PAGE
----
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The Many Forms of Dementia

-Diagnosis is key to understanding dementia symptoms, treatment, support

by Pam Leonard, LBSW, CDP

When a loved one begins to show signs of confusion, memory loss or difficulty maintaining a day-to-day routine, it’s important to make sure they see a doctor as soon as possible. These symptoms may be caused by depression, drug side effects, urinary tract infections, hormonal or endocrine imbalances, vitamin deficiencies or alcohol abuse. When these underlying causes are effectively treated, symptoms often will completely disappear.

However, when treatable medical issues have been ruled out, your loved one may need to see a neurologist who specializes in diagnosing and treating individuals with dementia. “Dementia” is an umbrella term used to describe a set of symptoms that occur when the brain is affected by disease. Much progress has been made in recent years in understanding and diagnosing the various forms of dementia. When a loved one is diagnosed with dementia, it’s important to note what type of dementia is diagnosed.  

Most people are familiar with Alzheimer’s disease, the most widespread form of dementia. Alzheimer’s disease affects memory first and then progresses to other cognitive abilities such as speech, ability to reason and movement. 

The second most common form of dementia is vascular dementia. This is caused by an interruption of blood flow to the brain, often as result of stroke, heart disease or diabetes. The most common type of vascular dementia, multi-infarct dementia, occurs when the cortex of the brain is damaged by serial strokes. People with this diagnosis are likely to have better insight into the disease while they are in the early stages, and their personality may remain relatively intact longer than someone with Alzheimer’s disease.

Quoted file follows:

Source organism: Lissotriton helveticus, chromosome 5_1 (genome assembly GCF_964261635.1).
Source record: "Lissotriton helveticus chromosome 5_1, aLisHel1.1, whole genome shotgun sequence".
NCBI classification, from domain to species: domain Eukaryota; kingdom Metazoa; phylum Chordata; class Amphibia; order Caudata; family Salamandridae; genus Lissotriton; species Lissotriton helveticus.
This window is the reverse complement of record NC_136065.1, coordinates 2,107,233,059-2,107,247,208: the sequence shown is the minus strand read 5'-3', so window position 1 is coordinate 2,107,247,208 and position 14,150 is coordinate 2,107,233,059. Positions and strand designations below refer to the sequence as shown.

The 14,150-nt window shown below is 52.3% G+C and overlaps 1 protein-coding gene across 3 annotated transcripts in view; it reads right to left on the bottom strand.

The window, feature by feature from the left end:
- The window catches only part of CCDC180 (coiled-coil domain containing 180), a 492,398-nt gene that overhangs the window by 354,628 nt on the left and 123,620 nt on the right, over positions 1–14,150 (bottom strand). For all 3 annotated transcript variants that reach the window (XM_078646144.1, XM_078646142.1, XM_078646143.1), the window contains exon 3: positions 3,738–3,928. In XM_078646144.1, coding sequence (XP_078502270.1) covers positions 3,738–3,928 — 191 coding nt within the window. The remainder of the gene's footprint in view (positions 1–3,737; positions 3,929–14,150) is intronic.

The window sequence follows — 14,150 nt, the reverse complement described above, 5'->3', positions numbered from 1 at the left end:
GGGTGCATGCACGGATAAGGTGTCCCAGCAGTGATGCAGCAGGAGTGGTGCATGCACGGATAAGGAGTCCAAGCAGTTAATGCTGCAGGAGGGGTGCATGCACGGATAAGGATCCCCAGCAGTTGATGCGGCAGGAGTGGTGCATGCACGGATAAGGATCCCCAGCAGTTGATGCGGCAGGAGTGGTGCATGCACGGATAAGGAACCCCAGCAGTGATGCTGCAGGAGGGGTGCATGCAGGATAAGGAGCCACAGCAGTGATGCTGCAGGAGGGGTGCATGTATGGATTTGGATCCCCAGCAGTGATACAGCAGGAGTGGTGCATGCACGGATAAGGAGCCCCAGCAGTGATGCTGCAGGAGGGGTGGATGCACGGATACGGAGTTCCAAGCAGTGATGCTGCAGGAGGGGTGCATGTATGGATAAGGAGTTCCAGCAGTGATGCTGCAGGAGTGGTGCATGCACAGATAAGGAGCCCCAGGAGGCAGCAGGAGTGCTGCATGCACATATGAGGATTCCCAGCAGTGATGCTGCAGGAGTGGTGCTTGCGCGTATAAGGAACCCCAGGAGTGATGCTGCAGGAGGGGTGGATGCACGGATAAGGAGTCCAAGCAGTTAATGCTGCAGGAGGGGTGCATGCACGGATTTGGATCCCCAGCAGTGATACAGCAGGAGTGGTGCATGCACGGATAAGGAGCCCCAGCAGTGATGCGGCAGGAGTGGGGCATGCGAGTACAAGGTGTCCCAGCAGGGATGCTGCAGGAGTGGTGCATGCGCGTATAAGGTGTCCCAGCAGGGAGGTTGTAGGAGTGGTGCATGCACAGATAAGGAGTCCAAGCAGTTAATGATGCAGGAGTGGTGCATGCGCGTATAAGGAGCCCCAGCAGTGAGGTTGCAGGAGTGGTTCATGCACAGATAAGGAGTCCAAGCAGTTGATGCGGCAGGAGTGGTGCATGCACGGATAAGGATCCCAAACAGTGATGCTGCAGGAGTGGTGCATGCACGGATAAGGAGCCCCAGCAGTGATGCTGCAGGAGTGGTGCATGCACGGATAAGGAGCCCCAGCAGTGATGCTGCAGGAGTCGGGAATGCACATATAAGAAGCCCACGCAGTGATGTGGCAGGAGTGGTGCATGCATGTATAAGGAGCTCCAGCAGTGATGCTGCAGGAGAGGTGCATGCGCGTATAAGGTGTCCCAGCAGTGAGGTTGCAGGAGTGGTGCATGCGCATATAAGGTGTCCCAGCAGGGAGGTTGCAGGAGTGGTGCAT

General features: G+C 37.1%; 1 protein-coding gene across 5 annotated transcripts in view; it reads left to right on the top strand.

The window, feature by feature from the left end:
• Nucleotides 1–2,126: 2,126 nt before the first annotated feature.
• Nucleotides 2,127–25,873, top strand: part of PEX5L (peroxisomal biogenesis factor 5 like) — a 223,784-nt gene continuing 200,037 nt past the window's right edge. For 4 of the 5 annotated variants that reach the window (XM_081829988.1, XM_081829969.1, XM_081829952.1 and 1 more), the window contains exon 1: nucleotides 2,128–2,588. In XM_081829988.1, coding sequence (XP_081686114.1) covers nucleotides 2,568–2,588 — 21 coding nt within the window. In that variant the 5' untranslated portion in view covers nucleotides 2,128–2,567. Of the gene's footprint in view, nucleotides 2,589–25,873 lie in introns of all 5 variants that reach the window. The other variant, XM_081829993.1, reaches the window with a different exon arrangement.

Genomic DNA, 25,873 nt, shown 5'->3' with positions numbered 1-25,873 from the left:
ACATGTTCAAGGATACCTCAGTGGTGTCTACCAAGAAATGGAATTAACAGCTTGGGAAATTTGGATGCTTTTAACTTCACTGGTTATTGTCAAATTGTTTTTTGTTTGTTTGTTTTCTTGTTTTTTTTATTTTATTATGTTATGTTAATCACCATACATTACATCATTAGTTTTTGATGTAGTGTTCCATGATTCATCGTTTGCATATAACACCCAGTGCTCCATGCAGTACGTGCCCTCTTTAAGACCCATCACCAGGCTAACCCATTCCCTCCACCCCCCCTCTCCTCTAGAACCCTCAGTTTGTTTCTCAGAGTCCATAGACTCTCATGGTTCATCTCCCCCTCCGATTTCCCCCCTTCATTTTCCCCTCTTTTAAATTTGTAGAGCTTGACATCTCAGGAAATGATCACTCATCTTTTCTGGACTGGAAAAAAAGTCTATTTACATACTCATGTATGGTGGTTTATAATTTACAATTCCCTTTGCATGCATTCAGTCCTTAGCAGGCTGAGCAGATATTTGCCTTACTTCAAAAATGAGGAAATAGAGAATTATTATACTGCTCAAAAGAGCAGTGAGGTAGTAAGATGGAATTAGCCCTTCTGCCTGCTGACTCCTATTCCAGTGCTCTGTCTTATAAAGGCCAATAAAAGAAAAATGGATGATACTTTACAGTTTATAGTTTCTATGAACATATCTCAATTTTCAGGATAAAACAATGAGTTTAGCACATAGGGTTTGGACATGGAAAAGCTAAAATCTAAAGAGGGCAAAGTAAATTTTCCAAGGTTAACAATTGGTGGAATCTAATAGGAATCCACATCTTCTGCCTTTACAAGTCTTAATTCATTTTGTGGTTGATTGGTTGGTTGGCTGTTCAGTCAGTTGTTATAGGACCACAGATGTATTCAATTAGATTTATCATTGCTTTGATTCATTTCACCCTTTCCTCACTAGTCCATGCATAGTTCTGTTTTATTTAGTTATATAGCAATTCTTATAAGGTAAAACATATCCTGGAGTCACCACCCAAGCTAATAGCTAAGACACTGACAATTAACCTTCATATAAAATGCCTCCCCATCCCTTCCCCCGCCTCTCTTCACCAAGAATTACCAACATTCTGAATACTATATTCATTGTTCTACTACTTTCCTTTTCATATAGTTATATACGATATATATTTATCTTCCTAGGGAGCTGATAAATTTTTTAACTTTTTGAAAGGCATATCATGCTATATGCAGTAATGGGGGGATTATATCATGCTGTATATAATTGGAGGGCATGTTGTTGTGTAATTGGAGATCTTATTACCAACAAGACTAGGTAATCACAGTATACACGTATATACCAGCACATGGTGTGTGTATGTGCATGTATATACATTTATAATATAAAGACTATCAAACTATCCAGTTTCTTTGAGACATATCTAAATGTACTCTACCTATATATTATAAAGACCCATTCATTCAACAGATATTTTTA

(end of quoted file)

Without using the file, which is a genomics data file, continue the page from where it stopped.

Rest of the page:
Lewy body dementia shares symptoms with both Alzheimer’s disease and Parkinson’s disease. It is caused by plaque build-up on nerve cells in the brain stem. It can cause muscle rigidity, behavioral issues, cognitive loss, hallucinations and tremors.

Frontotemporal dementia impacts the front and side portions of the brain. It can impair speech and memory, cause emotional and behavioral problems and make walking difficult. It often causes a loss of inhibition that can be difficult for family caregivers to control and for others to understand. When functioning well, the frontal lobes help manage our emotional responses and stop us from shouting or having emotional outbursts at inappropriate times. For example, the frontal lobes inhibit us from shouting at a funeral or singing in the middle of a meeting. Because this type of dementia does not, at first, affect short-term memory, it can be difficult to recognize as dementia. Friends and loved ones may instead think that someone is having psychiatric problems.    

Other causes of dementia include Parkinson’s and Huntington’s disease. Finally, it is possible for an individual to suffer from mixed dementia, or two types of dementia at once. Many researchers believe this is more common than once thought.

As you can see, “dementia” is not a single disorder. A careful diagnosis can help us understand how a friend or loved one’s brain is being affected, why they are showing specific symptoms and behaviors and how we can best support them.   

If someone you love has been diagnosed with dementia, CJFS is here to help. In addition to our CARES respite program for people in early to mid-stages of the disease, we have a monthly Caregiver Support Group on the 3rd Thursday of the month at 1 pm at the Friedman Center for Jewish Life. We also provide individual and family counseling to help families cope with the impact of the disease. Contact Pam for more information at